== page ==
celebrate-picture-books-picture-book-review-sir-simon-super-scarer-french

Copyright Cale Atkinson, 2018, courtesy of Tundra Books.

As Simon happily types away on his novel, he hears Chester’s “Moo. Mooooooo. MOOOOOOOOO!” Incensed, Simon finds Chester at the heating vent and lets him know that “spooky and cow do not go together.” In fact, Chester does not seem to have a scary gene in his body. After trying and failing at every chore on the list, Chester is so exhausted he falls asleep with a thud.

Simon puts Chester to bed and then looks around his room. He sees that he and Chester actually have a lot in common—from the ukulele to drawing and writing to moving a lot. But does Simon feel bad for tricking Chester into doing his chores? No! Well… yes. The next morning Simon comes to offer his help with Chester’s chores, but they’re not as easy as they look. Simon has to admit that while “Chester isn’t the best at being a Ghost,” he’s “not so hot at being a human.” But there is something that they are both good at and that’s being friends.

celebrate-picture-books-picture-book-review-sir-simon-super-scarer-chores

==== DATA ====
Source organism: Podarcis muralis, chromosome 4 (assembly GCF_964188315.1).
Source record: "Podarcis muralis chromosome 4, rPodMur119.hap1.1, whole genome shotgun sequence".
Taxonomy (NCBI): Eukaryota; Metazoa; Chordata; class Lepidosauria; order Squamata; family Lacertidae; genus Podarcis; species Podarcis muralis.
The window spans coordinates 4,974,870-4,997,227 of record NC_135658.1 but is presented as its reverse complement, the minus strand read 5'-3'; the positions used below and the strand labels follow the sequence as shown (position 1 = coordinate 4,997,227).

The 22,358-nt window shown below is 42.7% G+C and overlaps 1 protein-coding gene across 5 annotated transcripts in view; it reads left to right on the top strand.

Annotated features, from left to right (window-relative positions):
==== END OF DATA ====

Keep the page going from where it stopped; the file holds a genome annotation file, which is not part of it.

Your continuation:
Copyright Cale Atkinson, 2018, courtesy of Tundra Books.

Cale Atkinson’s unique take on the ghostly life—or afterlife—is laugh-out-loud funny as Sir Simon Spookington goes about his spectral chores with pride tinged with exasperation at the time they take away from his preferred creative pursuits. When he discovers that a kid has moved into his house—and, what’s more, wants to be a ghost too—Atkinson’s apparition with attitude turns prickly with the disruption Chester causes and perfectionist when Chester’s haunting doesn’t live up to his standards. Simon’s strict chore schedule, his haunting pyramid, and his wisecracking responses to Chester are droll and hilarious, and Chester’s attempts at ghosting are silliness at their best.